The officiating crew involved in Saturday night's Florida-Tennessee game made a mistake when it stopped the clock after assessing a late-game penalty against Florida receiver Dallas Baker and will be reprimanded, the SEC said Sunday.
Florida led 28-27 with 55 seconds remaining when Baker was penalized 15 yards for retaliation, a personal foul.
Television replays showed Vols defensive back Jonathan Wade hitting Baker across the helmet with an open hand, then Baker swinging back. Officials stopped the clock until Eric Wilburpunted from the 23-yard line.
"After looking at it, it appears to me it should have been an offset, that both sides were equally responsible and then the clock should have started on the ready for play," said Bobby Gaston, coordinator of football officials for the SEC. "You just offset it and put the ball down where it was and wind the clock. They would probably have gotten 20 seconds off (the clock) before the kick."
Freshman quarterback Erik Ainge led the Vols on a six-play, 28-yard drive culminating with James Wilhoit's 50-yard field goal and a 30-28 win.
According to Gaston, NCAA rules state if the play had been an incomplete pass, the clock would not have started until the ensuing snap. Because it was a running play and the clock normally would have continued to run, it also should have run with the penalty.
Standing on the sideline Saturday night, Gaston immediately knew the call was in error. He said there is no way to know if the outcome would have been different with the correct call.
"It really has been upsetting," he said. "Any time our guys make a mistake, I'm just as sick as they are, you can imagine. They almost need therapy. It's really that bad. They are a very dedicated crew and they really work hard to try to get everything just perfect."
The seven-man crew will be reprimanded.
"There will be accountability, but we do not make public what we do," Gaston said. "All are responsible for the clock errors."
UF athletic director Jeremy Foley contacted the SEC and was told of the decision. Coach Ron Zooksaid he has to move on: "I'm going to get this game cleaned up, then go on to Kentucky and that's going to be my focus."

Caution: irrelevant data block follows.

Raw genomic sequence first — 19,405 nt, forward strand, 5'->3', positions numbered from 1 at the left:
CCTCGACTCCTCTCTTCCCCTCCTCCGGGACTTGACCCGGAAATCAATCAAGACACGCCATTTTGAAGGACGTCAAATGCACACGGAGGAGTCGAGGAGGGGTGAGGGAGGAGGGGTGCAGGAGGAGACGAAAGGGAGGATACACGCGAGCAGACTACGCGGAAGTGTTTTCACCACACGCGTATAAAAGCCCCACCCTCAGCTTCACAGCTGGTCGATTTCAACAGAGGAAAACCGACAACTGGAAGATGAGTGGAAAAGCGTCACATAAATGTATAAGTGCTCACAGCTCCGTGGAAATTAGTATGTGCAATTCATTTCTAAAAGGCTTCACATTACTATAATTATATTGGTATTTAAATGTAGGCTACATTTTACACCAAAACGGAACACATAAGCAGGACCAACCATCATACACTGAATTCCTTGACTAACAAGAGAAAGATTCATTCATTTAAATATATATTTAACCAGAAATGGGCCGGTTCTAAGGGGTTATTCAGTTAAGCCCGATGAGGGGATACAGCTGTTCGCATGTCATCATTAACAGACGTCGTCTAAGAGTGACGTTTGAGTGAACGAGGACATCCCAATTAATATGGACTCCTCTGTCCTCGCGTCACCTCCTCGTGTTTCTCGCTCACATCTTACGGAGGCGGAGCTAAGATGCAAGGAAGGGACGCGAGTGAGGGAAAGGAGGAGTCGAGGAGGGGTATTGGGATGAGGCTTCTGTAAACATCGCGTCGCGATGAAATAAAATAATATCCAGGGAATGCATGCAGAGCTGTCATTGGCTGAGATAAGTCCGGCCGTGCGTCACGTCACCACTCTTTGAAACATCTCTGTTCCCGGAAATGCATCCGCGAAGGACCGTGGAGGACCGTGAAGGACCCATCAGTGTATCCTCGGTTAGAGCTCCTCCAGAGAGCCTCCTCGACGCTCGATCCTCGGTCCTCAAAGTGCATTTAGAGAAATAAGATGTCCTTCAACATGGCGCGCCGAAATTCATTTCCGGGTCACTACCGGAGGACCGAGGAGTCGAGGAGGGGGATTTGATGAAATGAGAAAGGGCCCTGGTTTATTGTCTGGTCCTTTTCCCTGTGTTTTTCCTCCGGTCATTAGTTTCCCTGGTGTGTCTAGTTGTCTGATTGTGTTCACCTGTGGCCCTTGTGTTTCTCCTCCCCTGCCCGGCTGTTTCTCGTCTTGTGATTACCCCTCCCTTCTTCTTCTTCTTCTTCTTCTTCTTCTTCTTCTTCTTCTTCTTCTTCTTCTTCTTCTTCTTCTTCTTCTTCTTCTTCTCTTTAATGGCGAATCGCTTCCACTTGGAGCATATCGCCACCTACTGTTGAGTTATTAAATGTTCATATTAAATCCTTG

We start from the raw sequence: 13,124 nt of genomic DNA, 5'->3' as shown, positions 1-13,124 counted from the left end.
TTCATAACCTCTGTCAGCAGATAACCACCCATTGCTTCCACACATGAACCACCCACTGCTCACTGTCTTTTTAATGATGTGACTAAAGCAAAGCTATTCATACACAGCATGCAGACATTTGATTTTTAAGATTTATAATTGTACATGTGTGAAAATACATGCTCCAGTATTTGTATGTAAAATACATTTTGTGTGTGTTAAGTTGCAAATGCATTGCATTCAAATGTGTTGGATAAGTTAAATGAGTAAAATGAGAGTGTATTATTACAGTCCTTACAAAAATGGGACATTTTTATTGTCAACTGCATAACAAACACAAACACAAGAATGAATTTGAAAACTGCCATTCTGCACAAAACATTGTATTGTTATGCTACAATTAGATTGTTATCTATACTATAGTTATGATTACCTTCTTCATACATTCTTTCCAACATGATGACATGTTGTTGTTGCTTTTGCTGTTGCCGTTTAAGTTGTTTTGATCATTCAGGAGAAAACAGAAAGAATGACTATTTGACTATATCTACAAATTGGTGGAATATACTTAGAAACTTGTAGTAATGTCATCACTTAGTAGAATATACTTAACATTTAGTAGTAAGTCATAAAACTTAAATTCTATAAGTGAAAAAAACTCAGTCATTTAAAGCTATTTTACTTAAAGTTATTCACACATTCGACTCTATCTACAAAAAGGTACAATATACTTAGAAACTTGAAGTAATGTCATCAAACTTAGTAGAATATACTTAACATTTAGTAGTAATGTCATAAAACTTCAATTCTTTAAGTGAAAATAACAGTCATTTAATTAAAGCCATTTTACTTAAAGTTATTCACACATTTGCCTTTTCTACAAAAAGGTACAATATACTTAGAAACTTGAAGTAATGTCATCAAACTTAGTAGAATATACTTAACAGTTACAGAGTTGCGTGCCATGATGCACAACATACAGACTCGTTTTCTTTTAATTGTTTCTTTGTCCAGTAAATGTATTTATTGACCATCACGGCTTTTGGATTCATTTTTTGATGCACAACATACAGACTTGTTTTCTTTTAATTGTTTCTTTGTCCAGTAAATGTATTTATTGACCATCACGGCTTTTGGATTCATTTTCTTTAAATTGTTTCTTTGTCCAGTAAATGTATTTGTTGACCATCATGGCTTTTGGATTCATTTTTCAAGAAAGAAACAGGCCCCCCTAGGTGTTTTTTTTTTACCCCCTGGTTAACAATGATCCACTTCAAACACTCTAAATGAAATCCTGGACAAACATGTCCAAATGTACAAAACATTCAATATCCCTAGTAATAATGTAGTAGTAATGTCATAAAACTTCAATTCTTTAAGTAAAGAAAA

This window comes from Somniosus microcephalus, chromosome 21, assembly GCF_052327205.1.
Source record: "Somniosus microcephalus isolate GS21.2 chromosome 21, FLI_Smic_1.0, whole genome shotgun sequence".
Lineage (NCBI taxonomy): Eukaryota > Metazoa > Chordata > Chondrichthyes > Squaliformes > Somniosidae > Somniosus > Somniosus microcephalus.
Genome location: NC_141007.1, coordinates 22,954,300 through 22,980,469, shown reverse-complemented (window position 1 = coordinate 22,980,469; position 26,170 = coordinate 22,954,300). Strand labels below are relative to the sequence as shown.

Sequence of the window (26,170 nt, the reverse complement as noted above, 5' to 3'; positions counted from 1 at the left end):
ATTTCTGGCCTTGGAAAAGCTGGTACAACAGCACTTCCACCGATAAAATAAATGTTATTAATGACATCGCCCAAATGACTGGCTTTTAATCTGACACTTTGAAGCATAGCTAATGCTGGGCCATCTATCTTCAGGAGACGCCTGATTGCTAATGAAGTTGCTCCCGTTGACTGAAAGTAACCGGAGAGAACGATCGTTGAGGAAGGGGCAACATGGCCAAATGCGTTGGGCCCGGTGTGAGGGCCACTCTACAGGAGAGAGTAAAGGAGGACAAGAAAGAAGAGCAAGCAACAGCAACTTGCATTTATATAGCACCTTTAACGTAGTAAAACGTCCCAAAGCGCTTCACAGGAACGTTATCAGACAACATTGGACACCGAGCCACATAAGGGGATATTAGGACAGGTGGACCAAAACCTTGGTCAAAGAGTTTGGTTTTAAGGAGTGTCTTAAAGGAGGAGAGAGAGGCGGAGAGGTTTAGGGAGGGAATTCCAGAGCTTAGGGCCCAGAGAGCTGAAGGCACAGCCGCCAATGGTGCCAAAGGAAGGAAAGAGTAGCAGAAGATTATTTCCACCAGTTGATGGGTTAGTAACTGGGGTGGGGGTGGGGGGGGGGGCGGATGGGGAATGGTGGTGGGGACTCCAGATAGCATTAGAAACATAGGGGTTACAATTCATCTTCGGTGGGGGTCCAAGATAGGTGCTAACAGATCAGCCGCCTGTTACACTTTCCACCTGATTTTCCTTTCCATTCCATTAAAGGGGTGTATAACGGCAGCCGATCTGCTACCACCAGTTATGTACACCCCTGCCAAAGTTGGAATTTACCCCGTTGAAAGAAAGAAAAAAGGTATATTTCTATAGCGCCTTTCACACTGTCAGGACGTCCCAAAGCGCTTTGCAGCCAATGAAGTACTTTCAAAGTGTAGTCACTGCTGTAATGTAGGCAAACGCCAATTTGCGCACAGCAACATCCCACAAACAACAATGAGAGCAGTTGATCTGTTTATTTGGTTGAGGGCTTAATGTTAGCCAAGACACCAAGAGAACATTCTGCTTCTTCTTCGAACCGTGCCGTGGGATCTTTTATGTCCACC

Vols coach Phil Fulmer said mistakes are an unfortunate part of the game and that Tennessee has been on the receiving end against Florida.
"I guess things go around sometimes. We complained loudly about a dropped ball up here a few years ago or a supposed catch," he said, referring to the controversial 3-yard touchdown catch by Jabar Gaffney in the 2000 game UF won 27-23. "That's the way it goes sometimes. Those officials are human. They do the best they can and I thought the crew for the most part did an exceptional job."
FAMILIAR REFRAIN: The locker room was described as "quiet." Florida players used words such as "tough" and "emotional" to describe the Gators' second straight loss to the archrival Vols. But the general consensus seems to be the Gators won't have any trouble putting the Tennessee game behind them and moving on to Kentucky this week.
"The game is over now and we can't spend too much time thinking about it," said running back DeShawn Wynn, who rushed for 59 yards on 15 carries. "The season still has a long way to go. We are in the same situation as we were last year when we lost to Tennessee. We have got to run the table pretty good and see where we go from here. It was a good game. It was a dogfight like we planned on it being."
RISSLER OUT: Offensive lineman Steve Rissler did not play because of a broken nose and a leg infection, Zook said.
PROPS FOR LEAK: His team lost, but Florida quarterback Chris Leakhad a stellar game.
He threw for a career-high 286 yards and his 81-yard TD to Chad Jackson also was a career best.
"That Chris Leak is really good," defensive back Brandon Johnson said. "(Saturday night) was about responding. He responded."
It was Johnson's tipped pass that led to Jackson's touchdown.
_ ANTONYA ENGLISH, Times staff writer